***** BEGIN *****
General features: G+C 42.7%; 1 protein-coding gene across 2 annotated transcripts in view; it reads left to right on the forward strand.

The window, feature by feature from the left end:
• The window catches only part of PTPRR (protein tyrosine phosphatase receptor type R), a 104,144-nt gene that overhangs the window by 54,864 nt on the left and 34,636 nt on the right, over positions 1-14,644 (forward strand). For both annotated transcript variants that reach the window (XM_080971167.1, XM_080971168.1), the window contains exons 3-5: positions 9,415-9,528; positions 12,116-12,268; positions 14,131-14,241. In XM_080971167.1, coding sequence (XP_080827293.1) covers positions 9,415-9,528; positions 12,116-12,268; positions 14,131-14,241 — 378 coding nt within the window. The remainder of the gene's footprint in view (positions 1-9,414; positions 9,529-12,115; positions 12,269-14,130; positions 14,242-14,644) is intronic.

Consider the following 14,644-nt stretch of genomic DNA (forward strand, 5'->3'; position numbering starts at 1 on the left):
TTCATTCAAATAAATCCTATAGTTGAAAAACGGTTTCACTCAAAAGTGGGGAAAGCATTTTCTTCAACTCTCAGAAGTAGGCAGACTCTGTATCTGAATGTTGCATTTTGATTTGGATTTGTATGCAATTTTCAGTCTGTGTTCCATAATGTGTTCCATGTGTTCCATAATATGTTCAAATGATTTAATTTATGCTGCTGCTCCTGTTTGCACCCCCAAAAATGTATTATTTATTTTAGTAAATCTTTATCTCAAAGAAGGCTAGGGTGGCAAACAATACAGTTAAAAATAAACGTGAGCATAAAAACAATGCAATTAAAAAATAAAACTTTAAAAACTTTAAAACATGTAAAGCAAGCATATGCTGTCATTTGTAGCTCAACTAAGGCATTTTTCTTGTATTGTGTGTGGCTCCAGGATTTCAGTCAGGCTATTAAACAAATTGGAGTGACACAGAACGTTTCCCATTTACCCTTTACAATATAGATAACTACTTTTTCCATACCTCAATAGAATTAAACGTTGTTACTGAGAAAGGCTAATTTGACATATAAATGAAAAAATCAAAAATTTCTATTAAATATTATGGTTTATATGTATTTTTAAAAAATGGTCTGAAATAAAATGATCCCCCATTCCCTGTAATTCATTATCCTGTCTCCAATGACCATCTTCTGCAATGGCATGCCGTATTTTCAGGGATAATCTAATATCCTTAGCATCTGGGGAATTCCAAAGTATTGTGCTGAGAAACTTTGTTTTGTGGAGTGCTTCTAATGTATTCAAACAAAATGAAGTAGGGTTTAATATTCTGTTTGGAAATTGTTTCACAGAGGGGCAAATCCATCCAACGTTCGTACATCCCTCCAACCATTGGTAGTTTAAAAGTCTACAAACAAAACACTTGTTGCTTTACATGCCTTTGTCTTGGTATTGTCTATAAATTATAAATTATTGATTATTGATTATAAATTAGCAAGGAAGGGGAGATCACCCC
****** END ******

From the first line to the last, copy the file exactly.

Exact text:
General features: G+C 42.7%; 1 protein-coding gene across 2 annotated transcripts in view; it reads left to right on the forward strand.

The window, feature by feature from the left end:
• The window catches only part of PTPRR (protein tyrosine phosphatase receptor type R), a 104,144-nt gene that overhangs the window by 54,864 nt on the left and 34,636 nt on the right, over positions 1-14,644 (forward strand). For both annotated transcript variants that reach the window (XM_080971167.1, XM_080971168.1), the window contains exons 3-5: positions 9,415-9,528; positions 12,116-12,268; positions 14,131-14,241. In XM_080971167.1, coding sequence (XP_080827293.1) covers positions 9,415-9,528; positions 12,116-12,268; positions 14,131-14,241 — 378 coding nt within the window. The remainder of the gene's footprint in view (positions 1-9,414; positions 9,529-12,115; positions 12,269-14,130; positions 14,242-14,644) is intronic.

Consider the following 14,644-nt stretch of genomic DNA (forward strand, 5'->3'; position numbering starts at 1 on the left):
TTCATTCAAATAAATCCTATAGTTGAAAAACGGTTTCACTCAAAAGTGGGGAAAGCATTTTCTTCAACTCTCAGAAGTAGGCAGACTCTGTATCTGAATGTTGCATTTTGATTTGGATTTGTATGCAATTTTCAGTCTGTGTTCCATAATGTGTTCCATGTGTTCCATAATATGTTCAAATGATTTAATTTATGCTGCTGCTCCTGTTTGCACCCCCAAAAATGTATTATTTATTTTAGTAAATCTTTATCTCAAAGAAGGCTAGGGTGGCAAACAATACAGTTAAAAATAAACGTGAGCATAAAAACAATGCAATTAAAAAATAAAACTTTAAAAACTTTAAAACATGTAAAGCAAGCATATGCTGTCATTTGTAGCTCAACTAAGGCATTTTTCTTGTATTGTGTGTGGCTCCAGGATTTCAGTCAGGCTATTAAACAAATTGGAGTGACACAGAACGTTTCCCATTTACCCTTTACAATATAGATAACTACTTTTTCCATACCTCAATAGAATTAAACGTTGTTACTGAGAAAGGCTAATTTGACATATAAATGAAAAAATCAAAAATTTCTATTAAATATTATGGTTTATATGTATTTTTAAAAAATGGTCTGAAATAAAATGATCCCCCATTCCCTGTAATTCATTATCCTGTCTCCAATGACCATCTTCTGCAATGGCATGCCGTATTTTCAGGGATAATCTAATATCCTTAGCATCTGGGGAATTCCAAAGTATTGTGCTGAGAAACTTTGTTTTGTGGAGTGCTTCTAATGTATTCAAACAAAATGAAGTAGGGTTTAATATTCTGTTTGGAAATTGTTTCACAGAGGGGCAAATCCATCCAACGTTCGTACATCCCTCCAACCATTGGTAGTTTAAAAGTCTACAAACAAAACACTTGTTGCTTTACATGCCTTTGTCTTGGTATTGTCTATAAATTATAAATTATTGATTATTGATTATAAATTAGCAAGGAAGGGGAGATCACCCC